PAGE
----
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brightest objects ??


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I would suggest getting an atlas with a mag limit appropriate to your scope and sky, then working through the constellations. I started with the Collins Gem Stars which has stars down to mag 4.5 and marks DSOs visible with binos or a small scope:

Stars (Collins GEM): Amazon.co.uk: Ian Ridpath, Wil Tirion: Books

The stated magnitude of DSOs can be deceptive because usually it's the total (integrated) magnitude that is given, but if the object is large then that brightness is getting spread over a big area, so it has low "surface brightness" and can be much harder to see than you might expect. Opinions always vary as to whether one object is easier or harder than another - people in light-polluted areas can struggle to see M33 with any instrument while in a dark enough sky it can become naked-eye visible. Just give them a go and you'll see what's easy for you and what's hard. I would say, though, that the Caldwell list has a far bigger scale of difficulty than the Messier list - some of the Caldwells are really very challenging, while others (e.g. Double Cluster, Eskimo nebula) are showpiece objects.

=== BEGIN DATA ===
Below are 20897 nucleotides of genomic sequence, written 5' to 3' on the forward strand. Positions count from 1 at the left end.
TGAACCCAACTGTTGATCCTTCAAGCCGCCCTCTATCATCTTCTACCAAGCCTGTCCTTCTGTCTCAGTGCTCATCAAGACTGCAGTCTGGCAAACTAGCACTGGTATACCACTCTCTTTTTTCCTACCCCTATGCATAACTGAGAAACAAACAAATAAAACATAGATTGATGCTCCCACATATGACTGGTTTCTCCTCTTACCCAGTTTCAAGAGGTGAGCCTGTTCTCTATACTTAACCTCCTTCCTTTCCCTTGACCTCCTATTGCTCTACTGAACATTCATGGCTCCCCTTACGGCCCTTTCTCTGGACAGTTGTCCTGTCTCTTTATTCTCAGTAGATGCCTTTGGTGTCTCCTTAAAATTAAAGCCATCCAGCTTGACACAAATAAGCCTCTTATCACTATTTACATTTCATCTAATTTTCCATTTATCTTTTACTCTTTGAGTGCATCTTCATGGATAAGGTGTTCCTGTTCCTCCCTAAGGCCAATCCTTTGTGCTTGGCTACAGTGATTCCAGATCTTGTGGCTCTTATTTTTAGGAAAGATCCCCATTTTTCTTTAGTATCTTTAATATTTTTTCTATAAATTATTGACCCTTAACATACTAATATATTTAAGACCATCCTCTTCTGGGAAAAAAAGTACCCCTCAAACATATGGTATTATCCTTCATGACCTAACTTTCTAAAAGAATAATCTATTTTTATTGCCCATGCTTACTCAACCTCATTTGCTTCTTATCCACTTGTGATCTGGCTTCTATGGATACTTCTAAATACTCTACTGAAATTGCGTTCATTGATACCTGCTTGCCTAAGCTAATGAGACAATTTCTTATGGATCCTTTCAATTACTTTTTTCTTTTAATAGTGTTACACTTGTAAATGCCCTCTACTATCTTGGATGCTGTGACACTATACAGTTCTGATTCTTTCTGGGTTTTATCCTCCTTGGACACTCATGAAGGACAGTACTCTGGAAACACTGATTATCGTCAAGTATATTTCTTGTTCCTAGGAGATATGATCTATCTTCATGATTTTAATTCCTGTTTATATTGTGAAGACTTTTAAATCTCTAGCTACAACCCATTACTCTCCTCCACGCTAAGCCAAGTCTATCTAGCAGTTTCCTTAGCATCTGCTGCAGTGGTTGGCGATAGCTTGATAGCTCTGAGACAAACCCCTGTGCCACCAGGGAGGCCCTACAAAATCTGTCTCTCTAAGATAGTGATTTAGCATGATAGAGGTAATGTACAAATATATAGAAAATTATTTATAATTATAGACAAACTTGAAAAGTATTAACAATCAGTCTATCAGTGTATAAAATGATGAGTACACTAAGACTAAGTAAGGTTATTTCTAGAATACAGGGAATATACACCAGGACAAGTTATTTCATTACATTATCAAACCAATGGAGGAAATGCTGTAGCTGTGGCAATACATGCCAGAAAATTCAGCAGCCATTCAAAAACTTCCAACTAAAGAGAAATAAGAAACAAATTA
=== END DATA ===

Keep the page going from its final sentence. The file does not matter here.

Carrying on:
Andrew

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